JODY HANSON, PhD
M.L.T.S. Contributing Editor – Travel
Forget being kidnapped in Pakistan, almost dying from cerebral malaria in Nigeria or crossing the High Atlas Mountains in Morocco. The most terrifying experience of my life involved walking into the Grade 9 classroom in Watrous — a small town of two thousand people — in central Canada. It happened in January 1968, when the second term began, a few days short of my 14th birthday. The chilly reception rivaled the outside temperatures of minus 30C.
In this conservative, provincial town, strangers rated in the same league as door-to-door salespeople — dodgy. And anyone who hadn’t started kindergarten with the class didn’t really count. My initial reaction included temper tantrums and screaming fits that I wanted to go back to the even smaller town where my family lived before the move. Eventually, I settled in and started to carve out a niche of friends. Some had been born there and others, like me, moved to town later. By the time I graduated three and a half years later, a pattern of living as “other” — the outsider who never quite fits — developed and it served me well in my live of travels.
Those of us who suffered the new-kids-on-the-block syndrome — and there will be M.L.T.S. readers who fit into this group — shared memories of difficulty, battle-fatigue and isolation. It shaped our lives and characters, forever, for better or worse, as do so many early experiences. For some, like me, it proved the best thing that ever happened; for others it bordered on soul-destroying. Rather than chose the path less travelled, it became my nature to grab a machete and hack my way through the jungle. Ordained perhaps, but the move at 14 sealed my fate.
The introspective experience of the acceptance-by-peers struggle turned into a determination to play by my own rules. To coordinate my own game plan and to control my hedonistic destiny. Consequently, I often quip that I “forgot” to get married, have children or save any money. But it wasn’t until I started to reflect on my life that I realized how pivotal a point the move played. According to my mother, I was the only one affected by the relocation. My younger siblings adjusted.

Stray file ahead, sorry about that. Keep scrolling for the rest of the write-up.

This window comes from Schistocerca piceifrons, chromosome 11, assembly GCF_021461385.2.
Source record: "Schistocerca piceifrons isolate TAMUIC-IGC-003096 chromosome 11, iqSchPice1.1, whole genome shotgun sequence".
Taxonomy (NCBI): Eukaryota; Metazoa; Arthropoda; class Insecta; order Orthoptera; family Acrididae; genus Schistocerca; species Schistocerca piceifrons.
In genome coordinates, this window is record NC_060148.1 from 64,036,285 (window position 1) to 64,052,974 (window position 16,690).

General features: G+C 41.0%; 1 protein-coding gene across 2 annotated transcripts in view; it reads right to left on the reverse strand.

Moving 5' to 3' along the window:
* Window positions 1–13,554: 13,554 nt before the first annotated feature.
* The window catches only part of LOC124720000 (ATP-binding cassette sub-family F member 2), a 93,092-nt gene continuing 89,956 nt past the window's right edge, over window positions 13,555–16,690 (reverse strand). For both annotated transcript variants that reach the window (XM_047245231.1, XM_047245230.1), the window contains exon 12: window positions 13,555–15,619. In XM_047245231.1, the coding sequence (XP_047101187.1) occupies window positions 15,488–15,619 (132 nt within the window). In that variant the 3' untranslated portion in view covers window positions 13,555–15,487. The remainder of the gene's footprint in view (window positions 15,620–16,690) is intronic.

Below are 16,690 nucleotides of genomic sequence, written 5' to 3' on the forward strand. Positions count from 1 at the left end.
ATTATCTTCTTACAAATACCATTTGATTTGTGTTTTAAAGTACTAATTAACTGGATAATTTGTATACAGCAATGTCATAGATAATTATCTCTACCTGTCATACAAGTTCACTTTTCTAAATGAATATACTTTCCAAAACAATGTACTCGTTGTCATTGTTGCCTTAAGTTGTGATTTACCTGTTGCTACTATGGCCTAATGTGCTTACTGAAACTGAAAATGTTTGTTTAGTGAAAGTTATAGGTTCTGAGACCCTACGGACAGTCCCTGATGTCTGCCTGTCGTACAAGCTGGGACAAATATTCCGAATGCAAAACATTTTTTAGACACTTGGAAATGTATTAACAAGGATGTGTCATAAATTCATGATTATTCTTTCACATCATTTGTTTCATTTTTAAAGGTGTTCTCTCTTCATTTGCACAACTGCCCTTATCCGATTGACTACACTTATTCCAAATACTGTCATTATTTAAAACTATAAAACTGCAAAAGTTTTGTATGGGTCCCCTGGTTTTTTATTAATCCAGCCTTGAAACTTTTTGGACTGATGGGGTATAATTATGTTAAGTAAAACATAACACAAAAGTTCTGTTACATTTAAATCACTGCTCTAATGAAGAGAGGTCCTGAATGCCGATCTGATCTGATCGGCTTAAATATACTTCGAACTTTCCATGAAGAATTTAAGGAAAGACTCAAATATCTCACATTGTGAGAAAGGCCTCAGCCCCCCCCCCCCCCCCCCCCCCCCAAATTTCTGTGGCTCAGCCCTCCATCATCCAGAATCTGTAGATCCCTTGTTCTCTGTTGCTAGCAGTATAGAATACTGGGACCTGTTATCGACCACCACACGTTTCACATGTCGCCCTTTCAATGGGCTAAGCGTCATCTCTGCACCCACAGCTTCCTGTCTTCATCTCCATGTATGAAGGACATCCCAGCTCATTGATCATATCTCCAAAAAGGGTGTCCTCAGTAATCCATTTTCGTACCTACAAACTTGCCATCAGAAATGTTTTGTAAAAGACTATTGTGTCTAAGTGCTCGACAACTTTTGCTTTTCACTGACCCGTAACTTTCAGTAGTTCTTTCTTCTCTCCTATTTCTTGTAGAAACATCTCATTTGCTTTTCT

In my early 20s I bumped into some of my classmates who expressed concern about my choices. I taught on Indian reserves in northern Canada and took university classes during the summer. By their estimation, the only thing that counted was to get married and have children. I shrugged my shoulders and went back to the reserve. Then, when I got tired of the cold, set out for West Africa for two years. The next time I became bored with life in northern Canada, I did a stint in China. It was in 1986-87 when people still wore blue Mao suits. In 1992-93 I headed out on a round-the-world trip through 29 countries, a present to myself for finishing my PhD.
When visiting my parents 20 years after the encounter with my classmates, I ran into the same women and they asked for an update. I told them I planned to stop in Tahiti to do a bit of scuba diving on my way back to teach at the University of Waikato in New Zealand. The looks they shot me sent a clear messages: Bitch!
It started on the reserve, where I’d quickly discovered that if you lived and worked in other cultures it cut you a wide swath – such a lovely prairie expression – as you aren’t judged by the same values and standards. So, with the Cree nobody said much about my iconoclastic behavior. In Nigeria —after being socially reconstructed as the daughter of the Chief of Qua to help explain why I fit into a bush village — I roared around on my motorcycle and frequented the village bar. A local woman would have been totally ostracized for even considering it. In China, the wei goren (foreigners) attracted attention for their expert status. Traipsing through Asia, Africa and Eastern Europe on the global jaunt further enhanced the perks of living outside the culture into which I’d been born.
The closest I ever came to leading the “white middle-class lifestyle” happened when teaching at the university in New Zealand. I hated it. I gagged and got claustrophobia. But I escaped — conveniently timed with when I got my New Zealand passport — to head off to pursue creative self-employment. Subsequently, I ended up in Australia. My loudly declared objective in life involves never having a “real” job again.
At the end of 2008, during the financial meltdown, I decided to liquidate and move from Sydney to Casablanca, Morocco, with two suitcases and a carry-on. People questioned my sanity. How could I consider landing in a country I’d never visited, didn’t know anyone, didn’t speak the language and hadn’t have a job lined up? I snorted and said that if I could move to Watrous and survive at 14, it would be easy. And, by comparison, the move to Morocco was a cake-walk.